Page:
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What is Domestic Abuse?

Domestic abuse includes all kinds of physical, sexual, mental, financial and emotional abuse within an intimate relationship. Domestic Abuse can happen to anyone, male or female, It is often overlooked, excused, and denied. This is especially true when the abuse is psychological, rather than physical. Emotional abuse is often minimised, yet it can have a lasting effect.

Noticing and acknowledging the warning signs and symptoms of domestic abuse is the first step to ending it. No person should live in fear of another person. There is help available.

To determine whether your relationship is abusive, answer the questions below. The more "yes" answers, the more likely it is that you're in an abusive relationship.

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What are the signs to look out for ?

Your Inner Thoughts and Feelings

Do you:

  • feel afraid of your partner much of the time?
  • avoid certain topics out of fear of angering your partner?
  • feel that you can't do anything right for your partner?
  • believe that you deserve to be hurt or mistreated?
  • wonder if you're the one who is crazy?
  • feel emotionally numb or helpless?
  • Your Partner's Belittling Behaviour

    Does your partner:

  • humiliate or yell at you?
  • criticise you and put you down?
  • treat you so badly that you're embarrassed for your friends or family to see?
  • ignore or put down your opinions or accomplishments?
  • blame you for her own abusive behaviour?
  • see you as property or a sex object, rather than as a person?
  • Your Partner's Absusive Behaviour or Threats

    Does your partner:

  • have a bad and unpredictable temper?
  • hurt you, or threaten to hurt or kill you?
  • threaten to take your children away or harm them?
  • threaten to commit suicide if you leave?
  • force you to have sex?
  • destroy your belongings?
  • Your Partner's Controlling Behaviour

    Does your partner:

  • act excessively jealous and possessive?
  • control where you go or what you do?
  • keep you from seeing your friends or family?
  • limit your access to money, the phone, or the car?
  • constantly check up on you?
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    What is the Legal situation regarding Domestic Abuse?

    Domestic violence legislation protects spouses and children and offers legal remedies to dependent persons and persons in other domestic relationships where their safety or welfare is at risk because of the conduct of the other person in the relationship. It also gives An Gárda Síochána powers to arrest without warrant where there is a breach of a court order.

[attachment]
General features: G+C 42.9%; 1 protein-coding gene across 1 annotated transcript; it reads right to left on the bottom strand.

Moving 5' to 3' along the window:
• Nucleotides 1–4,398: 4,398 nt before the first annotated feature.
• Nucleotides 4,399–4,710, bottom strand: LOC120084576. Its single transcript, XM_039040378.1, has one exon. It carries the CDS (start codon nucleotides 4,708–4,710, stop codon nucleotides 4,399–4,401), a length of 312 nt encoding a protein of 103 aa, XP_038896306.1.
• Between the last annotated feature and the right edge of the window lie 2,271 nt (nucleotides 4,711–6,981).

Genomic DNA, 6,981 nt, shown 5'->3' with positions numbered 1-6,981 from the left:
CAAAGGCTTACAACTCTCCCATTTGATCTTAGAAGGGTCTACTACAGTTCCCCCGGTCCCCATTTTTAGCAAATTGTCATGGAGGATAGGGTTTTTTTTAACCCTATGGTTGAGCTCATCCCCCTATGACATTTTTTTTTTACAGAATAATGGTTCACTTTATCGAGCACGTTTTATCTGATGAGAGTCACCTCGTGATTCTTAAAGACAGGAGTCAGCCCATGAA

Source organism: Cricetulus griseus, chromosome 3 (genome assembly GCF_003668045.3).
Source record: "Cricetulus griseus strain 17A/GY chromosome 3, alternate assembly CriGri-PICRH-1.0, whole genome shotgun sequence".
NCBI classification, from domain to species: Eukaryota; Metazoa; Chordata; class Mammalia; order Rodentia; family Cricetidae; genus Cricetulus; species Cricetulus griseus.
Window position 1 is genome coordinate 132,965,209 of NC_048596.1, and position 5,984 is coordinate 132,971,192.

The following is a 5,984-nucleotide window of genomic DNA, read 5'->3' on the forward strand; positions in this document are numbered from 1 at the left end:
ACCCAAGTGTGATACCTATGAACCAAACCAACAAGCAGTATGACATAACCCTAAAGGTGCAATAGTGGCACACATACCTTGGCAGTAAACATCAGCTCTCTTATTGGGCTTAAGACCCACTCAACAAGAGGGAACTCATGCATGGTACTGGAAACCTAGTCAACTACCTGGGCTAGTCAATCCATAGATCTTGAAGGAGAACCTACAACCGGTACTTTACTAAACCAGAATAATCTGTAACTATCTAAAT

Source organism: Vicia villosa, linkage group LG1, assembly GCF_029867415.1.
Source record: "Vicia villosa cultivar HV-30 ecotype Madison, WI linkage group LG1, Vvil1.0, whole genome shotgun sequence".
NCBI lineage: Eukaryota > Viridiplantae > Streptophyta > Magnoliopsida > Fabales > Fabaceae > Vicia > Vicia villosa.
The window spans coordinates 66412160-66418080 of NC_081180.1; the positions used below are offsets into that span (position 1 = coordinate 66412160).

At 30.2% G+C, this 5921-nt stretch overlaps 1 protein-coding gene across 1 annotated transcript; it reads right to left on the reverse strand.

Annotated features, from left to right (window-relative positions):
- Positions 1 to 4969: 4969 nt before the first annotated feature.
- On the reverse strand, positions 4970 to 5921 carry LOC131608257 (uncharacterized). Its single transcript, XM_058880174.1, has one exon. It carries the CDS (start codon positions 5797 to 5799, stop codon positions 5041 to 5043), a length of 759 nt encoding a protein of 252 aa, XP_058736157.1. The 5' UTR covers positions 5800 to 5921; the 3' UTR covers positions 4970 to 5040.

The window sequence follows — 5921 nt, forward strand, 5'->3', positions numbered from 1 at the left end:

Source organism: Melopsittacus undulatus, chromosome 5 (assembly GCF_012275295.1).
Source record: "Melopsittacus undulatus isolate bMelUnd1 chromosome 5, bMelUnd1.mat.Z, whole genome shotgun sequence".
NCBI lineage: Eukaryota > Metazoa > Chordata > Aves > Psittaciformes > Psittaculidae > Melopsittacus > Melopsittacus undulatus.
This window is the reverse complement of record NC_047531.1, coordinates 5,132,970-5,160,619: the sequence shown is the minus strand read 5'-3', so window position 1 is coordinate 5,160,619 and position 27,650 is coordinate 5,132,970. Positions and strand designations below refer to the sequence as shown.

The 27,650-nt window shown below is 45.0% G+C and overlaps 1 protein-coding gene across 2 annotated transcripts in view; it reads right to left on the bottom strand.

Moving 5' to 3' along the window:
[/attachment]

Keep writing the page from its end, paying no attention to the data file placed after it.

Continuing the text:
Under the 1996 Domestic Violence Act you* can apply for:

    *A solicitor is not necessary for any of these applications.

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    Who is entitled to get protection under Law ?

    1. Spouses - against your husband or against your wife.
    2. Cohabitants - who are not married but who have been living together for 6 months during the last year. The court will not grant a barring order unless the cohabitees have been living together for six months during a 9 month period. A barring order will not be made against a cohabitee who owns the place of residence or has greater ownership rights than the cohabitee seeking protection.
    3. Parents - can apply for protection against their children who are over 18 years of age.
    4. Children - can obtain protection but must have someone to apply on their behalf e.g. the Health Service or an adult who they trust.
    5. The HSE - can apply for protection against domestic abuse on behalf of a person/ or a person's dependant children where the person cannot apply herself/himself.
    If you are a person who has not lived with the abuser or you have not lived with the person for 6 months during a nine month period you may obtain legal protection through the Non- Fatal Offences Against the Person Act 1997.

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    What is a Protection Order?

    This is a temporary safety order. It is intended to last until the case is heard and a decision made. It does not oblige the respondent to leave the family home.The order will come into effect immediately and will end once the court hearing has been heard and a decision has been made by the Judge.

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    How do I apply for a Protection Order?

    When you are at the Local District Court applying for the Safety Order or the Barring Order, you* can make an application to the Judge for a Protection Order.